March 26—How do you prefer to receive the information you need to help prevent work injury and disability? The Institute for Work & Health (IWH), on behalf of health and safety system partners in Ontario, is conducting a survey to find out. The survey is short (takes about five minutes) and is completely confidential. Please take the survey now to help ensure we provide the information you need, in the way you want it. The survey closes on May 22, 2015.
March 20—At an Institute for Work & Health plenary in January, Dr. Peter Smith, a scientist at the Institute, introduced his evidence-based 29-item measure for assessing health and safety vulnerability among workers. A slidecast of his presentation is now available.
March 20—At an Institute for Work & Health plenary in February, Dr. Karen Messing, professor emeritus of ergonomics atthe Université du Québec à Montréal, talked about her new book, Pain and Prejudice: What Science Can Learn about Work from the People Who Do It. You can hear some of the insightful stories from her book, based on her 35 years in the field of occupational research, in the plenary slidecast, now available.
February 26—A new online office ergonomics training program was jointly launched today by the Institute for Work & Health (IWH) and the Public Services Health & Safety Association (PSHSA). Evidence-based and standard-compliant, eOfficeErgo: Ergonomics e-Learning for Office Workers is being made available as organizations across the country prepare to mark International Repetitive Strain Injury (RSI) Awareness Day, which takes place annually on the last day of February.
February 23—Having a permanent work-related impairment is associated with a higher risk of early death. Premium rates and work demands play a role in whether similar injuries result in lost-time or no-lost-time claims. Workplace benefits and accommodations help improve the function and productivity of workers with arthritis. Read about these recent findings and more from the Institute for Work & Health, in our latest issue of At Work.
February 23—Work-related injury rates in Ontario fell by 30 per cent from 2004 to 2011—in sharp contrast to non-work injury rates, which did not change. This is according to an Institute for Work & Health study published in the American Journal of Public Health. Watch the video, read the At Work article, and/or read the media release,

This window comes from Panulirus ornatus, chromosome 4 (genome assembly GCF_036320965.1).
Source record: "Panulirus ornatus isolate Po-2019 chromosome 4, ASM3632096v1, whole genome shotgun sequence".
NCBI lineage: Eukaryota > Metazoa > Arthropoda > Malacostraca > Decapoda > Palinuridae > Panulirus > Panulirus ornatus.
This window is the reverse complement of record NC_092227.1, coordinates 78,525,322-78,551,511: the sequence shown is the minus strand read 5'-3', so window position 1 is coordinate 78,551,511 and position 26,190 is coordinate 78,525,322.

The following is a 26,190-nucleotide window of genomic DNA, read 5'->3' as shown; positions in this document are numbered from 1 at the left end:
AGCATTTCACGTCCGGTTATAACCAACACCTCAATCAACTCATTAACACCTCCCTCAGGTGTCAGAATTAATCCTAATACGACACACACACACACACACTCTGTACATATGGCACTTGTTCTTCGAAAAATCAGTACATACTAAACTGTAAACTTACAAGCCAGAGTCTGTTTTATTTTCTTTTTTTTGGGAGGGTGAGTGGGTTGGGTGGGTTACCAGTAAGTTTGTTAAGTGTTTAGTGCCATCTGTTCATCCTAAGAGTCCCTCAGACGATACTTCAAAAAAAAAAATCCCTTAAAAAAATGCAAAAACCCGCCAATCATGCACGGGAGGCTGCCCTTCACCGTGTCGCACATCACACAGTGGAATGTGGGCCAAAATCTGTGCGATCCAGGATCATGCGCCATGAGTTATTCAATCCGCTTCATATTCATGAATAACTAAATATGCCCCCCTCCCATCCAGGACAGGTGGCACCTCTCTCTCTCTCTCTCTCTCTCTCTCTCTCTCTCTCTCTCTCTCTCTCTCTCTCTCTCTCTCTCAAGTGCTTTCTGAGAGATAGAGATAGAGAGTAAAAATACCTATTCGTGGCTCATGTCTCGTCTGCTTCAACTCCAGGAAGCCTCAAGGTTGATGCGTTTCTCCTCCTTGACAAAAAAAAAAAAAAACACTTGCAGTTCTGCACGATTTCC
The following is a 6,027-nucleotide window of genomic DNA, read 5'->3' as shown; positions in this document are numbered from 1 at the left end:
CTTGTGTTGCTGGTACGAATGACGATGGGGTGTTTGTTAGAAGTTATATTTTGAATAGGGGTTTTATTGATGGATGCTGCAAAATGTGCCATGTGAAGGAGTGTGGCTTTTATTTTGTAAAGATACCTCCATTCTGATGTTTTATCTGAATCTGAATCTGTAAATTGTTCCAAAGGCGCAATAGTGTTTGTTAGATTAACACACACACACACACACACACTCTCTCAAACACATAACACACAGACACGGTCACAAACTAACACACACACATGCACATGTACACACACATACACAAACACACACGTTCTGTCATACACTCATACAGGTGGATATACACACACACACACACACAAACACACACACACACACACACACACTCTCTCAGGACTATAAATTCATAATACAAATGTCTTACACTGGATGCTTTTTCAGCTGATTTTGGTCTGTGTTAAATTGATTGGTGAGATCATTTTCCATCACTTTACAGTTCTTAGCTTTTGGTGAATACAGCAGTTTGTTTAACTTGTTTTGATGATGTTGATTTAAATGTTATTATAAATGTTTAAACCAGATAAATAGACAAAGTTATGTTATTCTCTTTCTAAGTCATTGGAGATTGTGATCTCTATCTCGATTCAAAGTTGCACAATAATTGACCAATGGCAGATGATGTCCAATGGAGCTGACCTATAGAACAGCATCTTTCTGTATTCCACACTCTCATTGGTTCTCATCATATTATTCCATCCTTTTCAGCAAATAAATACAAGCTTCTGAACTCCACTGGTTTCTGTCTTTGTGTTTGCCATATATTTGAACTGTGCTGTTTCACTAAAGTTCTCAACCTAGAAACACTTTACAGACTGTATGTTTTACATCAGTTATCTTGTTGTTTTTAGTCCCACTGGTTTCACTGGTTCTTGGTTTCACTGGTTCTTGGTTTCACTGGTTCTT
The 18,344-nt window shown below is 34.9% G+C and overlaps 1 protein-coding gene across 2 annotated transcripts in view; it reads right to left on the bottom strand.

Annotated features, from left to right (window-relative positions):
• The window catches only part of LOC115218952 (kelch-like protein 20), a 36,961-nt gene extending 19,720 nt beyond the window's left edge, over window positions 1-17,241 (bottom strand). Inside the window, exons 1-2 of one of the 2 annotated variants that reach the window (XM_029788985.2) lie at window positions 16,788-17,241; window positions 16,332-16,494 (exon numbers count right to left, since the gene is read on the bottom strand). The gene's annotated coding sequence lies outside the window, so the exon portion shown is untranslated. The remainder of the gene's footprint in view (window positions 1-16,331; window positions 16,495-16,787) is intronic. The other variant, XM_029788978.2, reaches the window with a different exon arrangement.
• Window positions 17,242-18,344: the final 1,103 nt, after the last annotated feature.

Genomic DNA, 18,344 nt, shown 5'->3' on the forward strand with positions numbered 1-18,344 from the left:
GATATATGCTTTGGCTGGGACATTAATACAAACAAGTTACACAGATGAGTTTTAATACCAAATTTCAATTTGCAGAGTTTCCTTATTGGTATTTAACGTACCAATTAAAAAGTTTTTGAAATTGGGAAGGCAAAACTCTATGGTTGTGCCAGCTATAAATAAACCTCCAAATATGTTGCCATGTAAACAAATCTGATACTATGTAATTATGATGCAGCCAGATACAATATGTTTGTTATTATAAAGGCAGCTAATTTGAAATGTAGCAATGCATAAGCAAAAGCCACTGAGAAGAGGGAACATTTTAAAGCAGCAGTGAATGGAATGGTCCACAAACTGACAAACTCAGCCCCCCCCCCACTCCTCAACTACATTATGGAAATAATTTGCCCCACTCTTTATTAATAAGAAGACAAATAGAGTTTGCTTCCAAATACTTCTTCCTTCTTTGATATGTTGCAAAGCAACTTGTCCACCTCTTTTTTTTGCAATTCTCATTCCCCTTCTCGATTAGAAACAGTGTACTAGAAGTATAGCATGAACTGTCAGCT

February 19—At the Institute for Work & Health (IWH), we aim to conduct "actionable" research that makes a difference to employers, workers and policy-makers in their pursuit of safe and healthy workplaces. New examples of our research having an impact (dated December 2014) were recently added to our case study series. Read how IWH research helped improve outcomes in Ontario workers' compensation programs dealing with narcotics use, vocational rehabilitation and return to work. Find out how an IWH symposium played a part in Manitoba's strategy to deal with claims suppression, and learn how our leading indicators work (e.g. OLIP) is being used by a large employer.
December 16—The Institute for Work & Health (IWH) is accepting applications for its S. Leonard Syme Training Fellowships in Work & Health. The 12-month fellowships are designed for young researchers at the master's or doctoral level intending to study work and health. IWH is particularly interested in candidates who show a commitment to research that promises to reduce work-related injury, illness and disability in Ontario. The deadline for applying is April 30, 2015.